I think that the noise work in a similar way: there is an activation for a right range of frequency, to detect the functional group; this is the only information that is useful for the life, and it is similar to the vision.

I think that the first sense is olfaction: virus chemical identification of the chemical environment.

I don't think that the evolution thrown away nothing that work, so that if the olfaction is one of first sense, then the other must use similar mechanism (the visual perception like olfaction of the light?Have they similar genetic?)

I read the Turin idea of the chemosensor, his idea is similar, but use the tunneling: there is contact.

If the olfaction work without contact, then there is an infrared recognition (I think that can be verified with in vitro chemosensor with physical separation to avoid tunneling).

Quantum biology is an interesting topic, because is the intersection between physics, biology and nanotechnology; it is so boring to study a single topic!



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John Merryman wrote on Feb. 6, 2013 @ 02:10 GMT
An interesting and related finding on hearing:

"(—For the first time, physicists have found that humans can discriminate a sound's frequency (related to a note's pitch) and timing (whether a note comes before or after another note) more than 10 times better than the limit imposed by the Fourier uncertainty principle. Not surprisingly, some of the subjects with the best listening precision were musicians, but even non-musicians could exceed the uncertainty limit. The results rule out the majority of auditory processing brain algorithms that have been proposed, since only a few models can match this impressive human performance."

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FQXi Administrator Zeeya Merali replied on Feb. 6, 2013 @ 16:39 GMT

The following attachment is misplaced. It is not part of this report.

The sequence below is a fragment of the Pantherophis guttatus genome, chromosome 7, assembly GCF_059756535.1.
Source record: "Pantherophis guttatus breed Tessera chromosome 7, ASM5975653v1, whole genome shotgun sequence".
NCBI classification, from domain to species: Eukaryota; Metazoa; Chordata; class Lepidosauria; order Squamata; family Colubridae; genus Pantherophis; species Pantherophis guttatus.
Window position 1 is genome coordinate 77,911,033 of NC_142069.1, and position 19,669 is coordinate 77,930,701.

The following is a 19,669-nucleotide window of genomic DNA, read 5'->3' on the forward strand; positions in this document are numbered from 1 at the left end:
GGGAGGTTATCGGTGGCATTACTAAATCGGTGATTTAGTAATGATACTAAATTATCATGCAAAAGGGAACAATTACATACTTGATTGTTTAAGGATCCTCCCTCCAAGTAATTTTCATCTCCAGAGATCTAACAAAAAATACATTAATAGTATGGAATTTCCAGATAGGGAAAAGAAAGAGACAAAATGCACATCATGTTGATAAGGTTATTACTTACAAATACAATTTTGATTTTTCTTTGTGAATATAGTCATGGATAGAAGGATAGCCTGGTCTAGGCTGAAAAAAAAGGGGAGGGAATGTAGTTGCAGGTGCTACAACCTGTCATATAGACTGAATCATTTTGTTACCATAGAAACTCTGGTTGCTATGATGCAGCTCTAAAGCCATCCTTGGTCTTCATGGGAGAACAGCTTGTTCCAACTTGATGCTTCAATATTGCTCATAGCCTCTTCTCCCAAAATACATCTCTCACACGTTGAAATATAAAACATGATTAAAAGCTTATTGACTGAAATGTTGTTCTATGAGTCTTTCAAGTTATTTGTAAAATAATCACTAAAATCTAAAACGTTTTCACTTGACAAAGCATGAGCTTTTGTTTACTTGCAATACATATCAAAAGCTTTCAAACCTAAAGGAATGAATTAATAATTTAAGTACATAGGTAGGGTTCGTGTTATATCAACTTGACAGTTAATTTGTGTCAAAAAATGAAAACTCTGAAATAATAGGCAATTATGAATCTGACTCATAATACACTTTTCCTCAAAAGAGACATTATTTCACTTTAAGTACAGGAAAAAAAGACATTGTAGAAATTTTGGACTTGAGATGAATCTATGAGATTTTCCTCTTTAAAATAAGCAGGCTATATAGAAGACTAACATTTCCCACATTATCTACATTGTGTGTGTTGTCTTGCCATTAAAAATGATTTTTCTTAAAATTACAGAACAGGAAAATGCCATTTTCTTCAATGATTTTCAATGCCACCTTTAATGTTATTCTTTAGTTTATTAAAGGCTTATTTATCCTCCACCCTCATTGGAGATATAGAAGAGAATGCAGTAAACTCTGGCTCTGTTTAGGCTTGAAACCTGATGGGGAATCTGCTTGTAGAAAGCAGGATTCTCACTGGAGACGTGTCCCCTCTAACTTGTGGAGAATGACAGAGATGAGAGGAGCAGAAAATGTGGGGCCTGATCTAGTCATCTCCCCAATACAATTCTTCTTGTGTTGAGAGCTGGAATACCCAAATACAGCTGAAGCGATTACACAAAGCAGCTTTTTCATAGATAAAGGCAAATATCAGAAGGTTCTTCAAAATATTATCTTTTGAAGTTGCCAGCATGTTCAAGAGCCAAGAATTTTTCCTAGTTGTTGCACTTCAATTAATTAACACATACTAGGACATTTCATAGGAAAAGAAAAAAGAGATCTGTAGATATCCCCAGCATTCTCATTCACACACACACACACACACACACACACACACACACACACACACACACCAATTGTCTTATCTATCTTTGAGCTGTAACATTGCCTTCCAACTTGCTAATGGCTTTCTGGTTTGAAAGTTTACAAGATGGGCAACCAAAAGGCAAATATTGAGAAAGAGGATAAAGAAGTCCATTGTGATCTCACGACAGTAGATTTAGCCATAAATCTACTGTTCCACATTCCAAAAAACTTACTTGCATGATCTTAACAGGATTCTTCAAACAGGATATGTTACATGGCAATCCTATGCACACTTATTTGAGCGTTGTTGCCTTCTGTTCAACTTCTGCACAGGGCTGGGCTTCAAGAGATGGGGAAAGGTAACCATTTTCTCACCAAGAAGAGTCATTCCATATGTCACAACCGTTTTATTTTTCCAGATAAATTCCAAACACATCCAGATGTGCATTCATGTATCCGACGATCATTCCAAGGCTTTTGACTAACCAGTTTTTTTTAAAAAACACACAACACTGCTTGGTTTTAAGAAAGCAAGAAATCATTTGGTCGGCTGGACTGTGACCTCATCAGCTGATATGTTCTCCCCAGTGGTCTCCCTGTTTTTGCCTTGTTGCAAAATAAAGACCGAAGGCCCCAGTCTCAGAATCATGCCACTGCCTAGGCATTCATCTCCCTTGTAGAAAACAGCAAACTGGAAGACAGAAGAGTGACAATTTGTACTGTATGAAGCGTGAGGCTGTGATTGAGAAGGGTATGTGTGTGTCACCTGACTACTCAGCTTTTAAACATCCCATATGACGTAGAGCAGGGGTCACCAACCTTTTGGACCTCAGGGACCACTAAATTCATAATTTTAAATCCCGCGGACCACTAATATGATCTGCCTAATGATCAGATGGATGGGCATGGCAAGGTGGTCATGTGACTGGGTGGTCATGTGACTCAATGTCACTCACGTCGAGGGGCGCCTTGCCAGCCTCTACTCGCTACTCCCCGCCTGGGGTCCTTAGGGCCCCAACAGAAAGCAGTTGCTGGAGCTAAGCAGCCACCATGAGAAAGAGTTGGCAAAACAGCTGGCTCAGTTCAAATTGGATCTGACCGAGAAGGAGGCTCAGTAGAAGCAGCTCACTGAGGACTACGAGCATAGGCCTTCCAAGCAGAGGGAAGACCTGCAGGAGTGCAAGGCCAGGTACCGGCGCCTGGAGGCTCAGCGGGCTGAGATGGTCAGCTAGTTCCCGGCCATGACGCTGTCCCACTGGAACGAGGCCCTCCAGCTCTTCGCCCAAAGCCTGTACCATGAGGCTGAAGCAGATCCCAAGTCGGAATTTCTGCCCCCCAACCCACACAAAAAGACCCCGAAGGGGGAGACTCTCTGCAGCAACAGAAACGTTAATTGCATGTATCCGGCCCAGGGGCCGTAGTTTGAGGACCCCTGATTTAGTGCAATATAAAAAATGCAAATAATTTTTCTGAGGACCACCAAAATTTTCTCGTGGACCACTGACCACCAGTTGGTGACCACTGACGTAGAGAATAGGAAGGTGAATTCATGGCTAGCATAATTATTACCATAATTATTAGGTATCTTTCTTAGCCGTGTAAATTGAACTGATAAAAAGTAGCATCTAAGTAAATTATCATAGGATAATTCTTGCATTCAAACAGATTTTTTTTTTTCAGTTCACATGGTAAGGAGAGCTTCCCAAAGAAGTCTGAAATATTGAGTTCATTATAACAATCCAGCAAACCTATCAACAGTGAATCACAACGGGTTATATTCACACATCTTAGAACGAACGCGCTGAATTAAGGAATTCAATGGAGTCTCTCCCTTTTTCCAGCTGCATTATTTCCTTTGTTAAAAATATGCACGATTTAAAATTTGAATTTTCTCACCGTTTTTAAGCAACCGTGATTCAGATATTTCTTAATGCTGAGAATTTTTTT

Thanks James. I hadn't heard of that relationship for sound before. I've tweeted that article now -- some nice sound clips on it too.

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Robert H McEachern replied on Feb. 6, 2013 @ 23:20 GMT

This is hardly "the first time..."

I published numerous papers on this subject twenty years ago.

See for example:

"Hearing it like it is: Audio Signal Processing the Way the Ear Does It", DSP Applications, February, 1994

"Hearing it like it is Part 2: Sound Demodulation via Parallel Filter Banks", DSP and Multimedia Technology, May 1994.

Those papers also give references to my earlier papers and patents on the subject.

You may recall that the Fourier uncertainty principle, and how to get around it, was also discussed in my essay submitted to the last FQXI essay contest.

Rob McEachern

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John Merryman replied on Feb. 7, 2013 @ 00:19 GMT

It's good to hear from you. May I suggest you send Zeeya a note suggesting it as a topic. There are many aspects of physics which are being ignored, or overlooked and your contest entry was very enlightening. The more voices and subjects raised, the more likely the science media, of which Zeeya is a member, will begin to realize physics has been sidetracked by a somewhat dubious canon.